1930s Furniture: History & Styles

Instructor: Stephanie Przybylek

Stephanie has taught studio art and art history classes to audiences of all ages. She holds a master's degree in Art History.

How does furniture reflect a modern age? Have you ever seen a chair or sofa shaped like a torpedo? In this lesson, explore furniture of the 1930s, its history, and some popular styles.

Furniture in the 1930s

The decade of the 1930s was a time of transition. The Roaring Twenties had ended and the Great Depression was making life challenging for many people. But advances in industries, technology, and mass production also meant household goods were available at a lower cost to more and more people. A person didn't have to be wealthy to own objects that featured the latest styles, including 1930s furniture.

In terms of furniture, objects made in the 1930s reflect several design trends that began in the 1920s. They also reflect the Industrial Age, when objects could be mass-produced and manufactured using cost-saving processes. For example, many pieces of furniture were decorated through the use of thin veneers, which are layers of exotic hardwoods. The surface might be a beautiful mahogany or stunning tiger maple, but the wood underneath was of lesser quality, which meant the piece cost less than one made completely of expensive hardwood. Science and technology in the 1930s and discoveries related to ideas like aerodynamics also impacted furniture design.

Let's look at two prominent furniture styles of the 1930s, Art Deco and Streamline Moderne, and learn about their distinct characteristics.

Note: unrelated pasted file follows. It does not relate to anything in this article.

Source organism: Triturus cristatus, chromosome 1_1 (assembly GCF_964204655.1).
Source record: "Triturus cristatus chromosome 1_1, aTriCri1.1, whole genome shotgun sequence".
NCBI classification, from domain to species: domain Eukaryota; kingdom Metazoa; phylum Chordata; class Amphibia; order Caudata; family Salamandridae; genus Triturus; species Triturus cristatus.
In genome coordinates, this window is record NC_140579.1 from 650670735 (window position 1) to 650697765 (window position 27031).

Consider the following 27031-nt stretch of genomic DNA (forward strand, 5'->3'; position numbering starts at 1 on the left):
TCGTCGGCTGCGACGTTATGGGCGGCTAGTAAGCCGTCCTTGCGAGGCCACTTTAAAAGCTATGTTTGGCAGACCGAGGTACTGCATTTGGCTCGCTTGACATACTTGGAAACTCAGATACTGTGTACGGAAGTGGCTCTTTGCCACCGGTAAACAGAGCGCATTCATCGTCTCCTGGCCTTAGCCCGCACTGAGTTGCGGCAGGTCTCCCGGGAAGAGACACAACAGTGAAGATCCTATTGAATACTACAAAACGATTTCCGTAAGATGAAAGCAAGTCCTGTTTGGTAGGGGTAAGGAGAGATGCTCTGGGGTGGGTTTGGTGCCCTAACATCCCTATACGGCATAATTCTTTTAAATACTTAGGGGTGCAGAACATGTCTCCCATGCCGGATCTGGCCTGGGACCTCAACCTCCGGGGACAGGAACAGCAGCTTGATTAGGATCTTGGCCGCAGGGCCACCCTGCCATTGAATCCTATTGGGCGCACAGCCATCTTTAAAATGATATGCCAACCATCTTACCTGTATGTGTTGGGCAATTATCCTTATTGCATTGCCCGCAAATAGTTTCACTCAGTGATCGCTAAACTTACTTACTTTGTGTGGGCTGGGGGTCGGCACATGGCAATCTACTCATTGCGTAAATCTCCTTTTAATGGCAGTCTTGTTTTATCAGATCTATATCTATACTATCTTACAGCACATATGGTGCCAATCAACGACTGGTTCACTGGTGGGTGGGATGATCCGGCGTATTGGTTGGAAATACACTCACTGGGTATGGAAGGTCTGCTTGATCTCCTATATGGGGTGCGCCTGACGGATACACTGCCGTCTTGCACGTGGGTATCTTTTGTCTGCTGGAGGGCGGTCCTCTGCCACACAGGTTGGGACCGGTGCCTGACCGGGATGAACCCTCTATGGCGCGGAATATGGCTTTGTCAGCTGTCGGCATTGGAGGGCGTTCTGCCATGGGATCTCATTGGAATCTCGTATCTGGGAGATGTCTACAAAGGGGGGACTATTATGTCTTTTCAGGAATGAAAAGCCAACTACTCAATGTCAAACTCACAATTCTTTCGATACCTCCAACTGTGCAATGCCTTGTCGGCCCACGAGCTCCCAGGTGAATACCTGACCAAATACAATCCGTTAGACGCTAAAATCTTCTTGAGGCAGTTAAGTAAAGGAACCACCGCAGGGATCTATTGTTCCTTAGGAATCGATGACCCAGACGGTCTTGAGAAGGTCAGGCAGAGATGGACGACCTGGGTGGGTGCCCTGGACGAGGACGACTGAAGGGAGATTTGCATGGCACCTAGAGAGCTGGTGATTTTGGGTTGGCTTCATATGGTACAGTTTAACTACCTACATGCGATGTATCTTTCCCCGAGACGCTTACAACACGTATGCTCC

1930s Furniture Styles: Art Deco

In the early 1930s, Art Deco was the most prominent furniture style. Art Deco started in France around 1925 and it celebrated the modern world through furniture, art, and architecture. Furniture featured veneers of mahogany and macassar ebony. Designers like Frenchman Emile-Jacques Ruhlmann created spectacular examples of Art Deco furniture with sleek surfaces and curving lines. Designers also used bold contrasting colors like gold, black, and silver and incorporated modern materials like glass, chrome, and Bakelite, a type of plastic.

Example of an interior with Art Deco furniture. Notice the geometric shapes and bold black and white color contrast.
Art Deco furniture

Art Deco furniture was very rectilinear meaning it emphasized geometric and vertical lines. Designs often included repeating patterns of shapes like zigzags, sunbursts, and chevrons. Sometimes it echoed Egyptian influence in very stylized versions of lotus flowers and scarab beetles.

Example of an Art Deco firescreen, 1930, with geometric design emphasis.
Art Deco Firescreen

1930s Furniture Styles: Streamline Moderne

In the second half of the 1930s, a new style called Streamline Moderne (you'll sometimes also see it called Streamlined or Modern) developed in the United States. Even more than Art Deco, Streamlined Moderne reflected the machine age and strongly echoed industrial products and surfaces. It was influenced by scientific theories related to aviation and ballistics (yes, bullets), and emphasized a specific shape, rounded corners that looked like squat teardrops or torpedoes. Streamline Moderne furniture tended to be symmetrical and often resembled machines like planes or cars.

The same science that impacted the style of automobiles, like this 1935 Bugatti, also impacted the development of Streamline Moderne.
automobile from 1935

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